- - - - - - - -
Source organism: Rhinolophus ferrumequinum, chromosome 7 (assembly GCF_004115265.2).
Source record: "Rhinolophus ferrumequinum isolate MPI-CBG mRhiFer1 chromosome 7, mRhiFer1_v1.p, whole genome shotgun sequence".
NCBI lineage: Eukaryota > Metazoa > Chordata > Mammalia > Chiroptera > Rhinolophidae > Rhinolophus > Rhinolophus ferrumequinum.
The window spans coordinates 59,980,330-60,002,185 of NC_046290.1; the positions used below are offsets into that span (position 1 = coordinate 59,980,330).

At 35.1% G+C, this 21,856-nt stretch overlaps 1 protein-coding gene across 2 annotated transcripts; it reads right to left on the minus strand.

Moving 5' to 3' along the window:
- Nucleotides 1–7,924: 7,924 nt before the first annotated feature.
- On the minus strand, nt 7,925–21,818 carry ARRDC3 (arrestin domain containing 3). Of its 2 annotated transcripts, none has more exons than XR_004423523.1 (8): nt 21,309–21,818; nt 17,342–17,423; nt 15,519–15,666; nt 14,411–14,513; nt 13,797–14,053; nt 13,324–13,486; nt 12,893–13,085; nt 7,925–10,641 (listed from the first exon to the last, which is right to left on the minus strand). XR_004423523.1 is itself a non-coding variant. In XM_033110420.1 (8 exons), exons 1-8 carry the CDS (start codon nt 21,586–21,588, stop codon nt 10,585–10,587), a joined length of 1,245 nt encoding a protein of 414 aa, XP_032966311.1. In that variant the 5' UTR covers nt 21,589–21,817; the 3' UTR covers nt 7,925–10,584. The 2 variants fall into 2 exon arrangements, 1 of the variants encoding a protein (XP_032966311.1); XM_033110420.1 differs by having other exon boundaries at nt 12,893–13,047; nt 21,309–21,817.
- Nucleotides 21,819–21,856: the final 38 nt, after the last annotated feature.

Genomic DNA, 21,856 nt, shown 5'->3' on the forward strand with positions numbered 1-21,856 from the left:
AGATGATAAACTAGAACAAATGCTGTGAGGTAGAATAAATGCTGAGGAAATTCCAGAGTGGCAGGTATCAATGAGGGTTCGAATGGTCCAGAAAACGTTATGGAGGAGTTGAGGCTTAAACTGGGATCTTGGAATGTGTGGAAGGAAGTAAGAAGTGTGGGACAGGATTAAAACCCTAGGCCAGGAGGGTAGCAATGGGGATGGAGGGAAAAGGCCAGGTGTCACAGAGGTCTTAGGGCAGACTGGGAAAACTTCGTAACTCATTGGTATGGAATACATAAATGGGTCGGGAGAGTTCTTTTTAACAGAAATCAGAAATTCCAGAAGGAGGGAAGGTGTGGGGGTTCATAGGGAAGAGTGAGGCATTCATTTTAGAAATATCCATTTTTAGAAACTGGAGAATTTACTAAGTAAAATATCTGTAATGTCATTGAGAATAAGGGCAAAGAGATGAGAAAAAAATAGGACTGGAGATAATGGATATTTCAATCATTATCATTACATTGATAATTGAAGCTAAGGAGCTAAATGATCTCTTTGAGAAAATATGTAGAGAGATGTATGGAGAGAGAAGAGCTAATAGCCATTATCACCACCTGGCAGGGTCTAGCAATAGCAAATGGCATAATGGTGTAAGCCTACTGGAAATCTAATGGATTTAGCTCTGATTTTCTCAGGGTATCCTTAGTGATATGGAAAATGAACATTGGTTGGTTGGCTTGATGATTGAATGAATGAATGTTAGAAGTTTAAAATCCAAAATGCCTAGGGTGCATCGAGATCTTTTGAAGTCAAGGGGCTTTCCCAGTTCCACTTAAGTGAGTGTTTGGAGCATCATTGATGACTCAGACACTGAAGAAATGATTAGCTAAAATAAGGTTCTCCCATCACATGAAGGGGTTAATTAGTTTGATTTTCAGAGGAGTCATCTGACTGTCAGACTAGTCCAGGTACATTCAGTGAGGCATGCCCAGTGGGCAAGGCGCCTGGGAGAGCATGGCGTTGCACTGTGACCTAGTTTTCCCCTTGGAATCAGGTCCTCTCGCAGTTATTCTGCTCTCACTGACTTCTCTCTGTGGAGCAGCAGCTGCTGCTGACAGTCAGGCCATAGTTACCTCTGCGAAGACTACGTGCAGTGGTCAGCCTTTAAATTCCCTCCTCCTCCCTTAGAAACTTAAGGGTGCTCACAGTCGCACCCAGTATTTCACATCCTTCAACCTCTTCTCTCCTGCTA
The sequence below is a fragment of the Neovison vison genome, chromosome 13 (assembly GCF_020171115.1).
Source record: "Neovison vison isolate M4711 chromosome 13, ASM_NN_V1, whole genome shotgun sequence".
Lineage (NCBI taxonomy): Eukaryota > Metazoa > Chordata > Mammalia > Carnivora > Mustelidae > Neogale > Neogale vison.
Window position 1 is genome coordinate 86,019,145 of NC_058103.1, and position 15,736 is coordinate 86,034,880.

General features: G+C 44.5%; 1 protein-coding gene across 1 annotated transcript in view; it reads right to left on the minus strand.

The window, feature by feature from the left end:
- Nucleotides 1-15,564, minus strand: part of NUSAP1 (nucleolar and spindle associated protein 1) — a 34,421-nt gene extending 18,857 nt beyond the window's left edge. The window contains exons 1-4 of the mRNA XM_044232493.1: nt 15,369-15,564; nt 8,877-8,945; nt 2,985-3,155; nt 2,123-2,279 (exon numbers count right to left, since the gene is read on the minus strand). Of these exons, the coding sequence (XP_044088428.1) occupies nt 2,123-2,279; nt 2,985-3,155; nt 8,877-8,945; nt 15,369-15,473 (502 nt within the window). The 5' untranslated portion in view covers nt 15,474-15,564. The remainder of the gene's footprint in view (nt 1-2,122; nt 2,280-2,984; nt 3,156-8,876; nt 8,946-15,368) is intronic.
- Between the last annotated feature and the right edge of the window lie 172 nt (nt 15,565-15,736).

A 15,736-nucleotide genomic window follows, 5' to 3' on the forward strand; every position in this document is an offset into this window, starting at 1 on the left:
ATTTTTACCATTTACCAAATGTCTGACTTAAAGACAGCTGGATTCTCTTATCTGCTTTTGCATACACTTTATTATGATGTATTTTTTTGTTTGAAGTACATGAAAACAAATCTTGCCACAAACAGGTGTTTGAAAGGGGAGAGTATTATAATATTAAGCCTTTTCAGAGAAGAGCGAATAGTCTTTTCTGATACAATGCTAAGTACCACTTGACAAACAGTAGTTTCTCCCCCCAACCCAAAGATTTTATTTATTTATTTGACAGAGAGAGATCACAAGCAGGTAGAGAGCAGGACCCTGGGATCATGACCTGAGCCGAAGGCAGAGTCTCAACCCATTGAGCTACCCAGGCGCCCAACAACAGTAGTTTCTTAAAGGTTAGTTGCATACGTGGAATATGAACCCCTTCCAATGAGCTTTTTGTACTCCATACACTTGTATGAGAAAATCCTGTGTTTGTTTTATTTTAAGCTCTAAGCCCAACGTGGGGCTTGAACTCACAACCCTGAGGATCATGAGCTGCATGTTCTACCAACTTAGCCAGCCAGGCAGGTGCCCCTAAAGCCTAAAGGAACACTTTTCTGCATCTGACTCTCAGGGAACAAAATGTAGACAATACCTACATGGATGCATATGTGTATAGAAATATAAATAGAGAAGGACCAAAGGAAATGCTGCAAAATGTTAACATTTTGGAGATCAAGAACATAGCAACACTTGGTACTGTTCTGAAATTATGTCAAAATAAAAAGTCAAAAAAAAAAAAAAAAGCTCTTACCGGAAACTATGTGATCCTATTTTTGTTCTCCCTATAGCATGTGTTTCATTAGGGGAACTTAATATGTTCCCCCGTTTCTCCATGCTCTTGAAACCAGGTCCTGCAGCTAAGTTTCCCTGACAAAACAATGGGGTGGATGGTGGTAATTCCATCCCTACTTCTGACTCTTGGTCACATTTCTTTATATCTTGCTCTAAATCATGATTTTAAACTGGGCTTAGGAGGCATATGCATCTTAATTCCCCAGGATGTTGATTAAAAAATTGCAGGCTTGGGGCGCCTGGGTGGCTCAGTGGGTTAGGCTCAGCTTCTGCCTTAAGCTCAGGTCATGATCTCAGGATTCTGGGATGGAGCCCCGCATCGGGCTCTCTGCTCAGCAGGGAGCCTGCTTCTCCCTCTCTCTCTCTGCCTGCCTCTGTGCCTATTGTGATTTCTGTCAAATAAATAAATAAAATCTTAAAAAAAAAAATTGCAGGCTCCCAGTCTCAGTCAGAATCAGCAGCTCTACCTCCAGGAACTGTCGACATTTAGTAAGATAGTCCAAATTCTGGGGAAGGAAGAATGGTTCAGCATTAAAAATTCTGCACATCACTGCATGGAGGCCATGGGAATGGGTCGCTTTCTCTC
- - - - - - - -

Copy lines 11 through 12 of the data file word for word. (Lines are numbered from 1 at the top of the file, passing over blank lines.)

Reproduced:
AGATGATAAACTAGAACAAATGCTGTGAGGTAGAATAAATGCTGAGGAAATTCCAGAGTGGCAGGTATCAATGAGGGTTCGAATGGTCCAGAAAACGTTATGGAGGAGTTGAGGCTTAAACTGGGATCTTGGAATGTGTGGAAGGAAGTAAGAAGTGTGGGACAGGATTAAAACCCTAGGCCAGGAGGGTAGCAATGGGGATGGAGGGAAAAGGCCAGGTGTCACAGAGGTCTTAGGGCAGACTGGGAAAACTTCGTAACTCATTGGTATGGAATACATAAATGGGTCGGGAGAGTTCTTTTTAACAGAAATCAGAAATTCCAGAAGGAGGGAAGGTGTGGGGGTTCATAGGGAAGAGTGAGGCATTCATTTTAGAAATATCCATTTTTAGAAACTGGAGAATTTACTAAGTAAAATATCTGTAATGTCATTGAGAATAAGGGCAAAGAGATGAGAAAAAAATAGGACTGGAGATAATGGATATTTCAATCATTATCATTACATTGATAATTGAAGCTAAGGAGCTAAATGATCTCTTTGAGAAAATATGTAGAGAGATGTATGGAGAGAGAAGAGCTAATAGCCATTATCACCACCTGGCAGGGTCTAGCAATAGCAAATGGCATAATGGTGTAAGCCTACTGGAAATCTAATGGATTTAGCTCTGATTTTCTCAGGGTATCCTTAGTGATATGGAAAATGAACATTGGTTGGTTGGCTTGATGATTGAATGAATGAATGTTAGAAGTTTAAAATCCAAAATGCCTAGGGTGCATCGAGATCTTTTGAAGTCAAGGGGCTTTCCCAGTTCCACTTAAGTGAGTGTTTGGAGCATCATTGATGACTCAGACACTGAAGAAATGATTAGCTAAAATAAGGTTCTCCCATCACATGAAGGGGTTAATTAGTTTGATTTTCAGAGGAGTCATCTGACTGTCAGACTAGTCCAGGTACATTCAGTGAGGCATGCCCAGTGGGCAAGGCGCCTGGGAGAGCATGGCGTTGCACTGTGACCTAGTTTTCCCCTTGGAATCAGGTCCTCTCGCAGTTATTCTGCTCTCACTGACTTCTCTCTGTGGAGCAGCAGCTGCTGCTGACAGTCAGGCCATAGTTACCTCTGCGAAGACTACGTGCAGTGGTCAGCCTTTAAATTCCCTCCTCCTCCCTTAGAAACTTAAGGGTGCTCACAGTCGCACCCAGTATTTCACATCCTTCAACCTCTTCTCTCCTGCTA
The sequence below is a fragment of the Neovison vison genome, chromosome 13 (assembly GCF_020171115.1).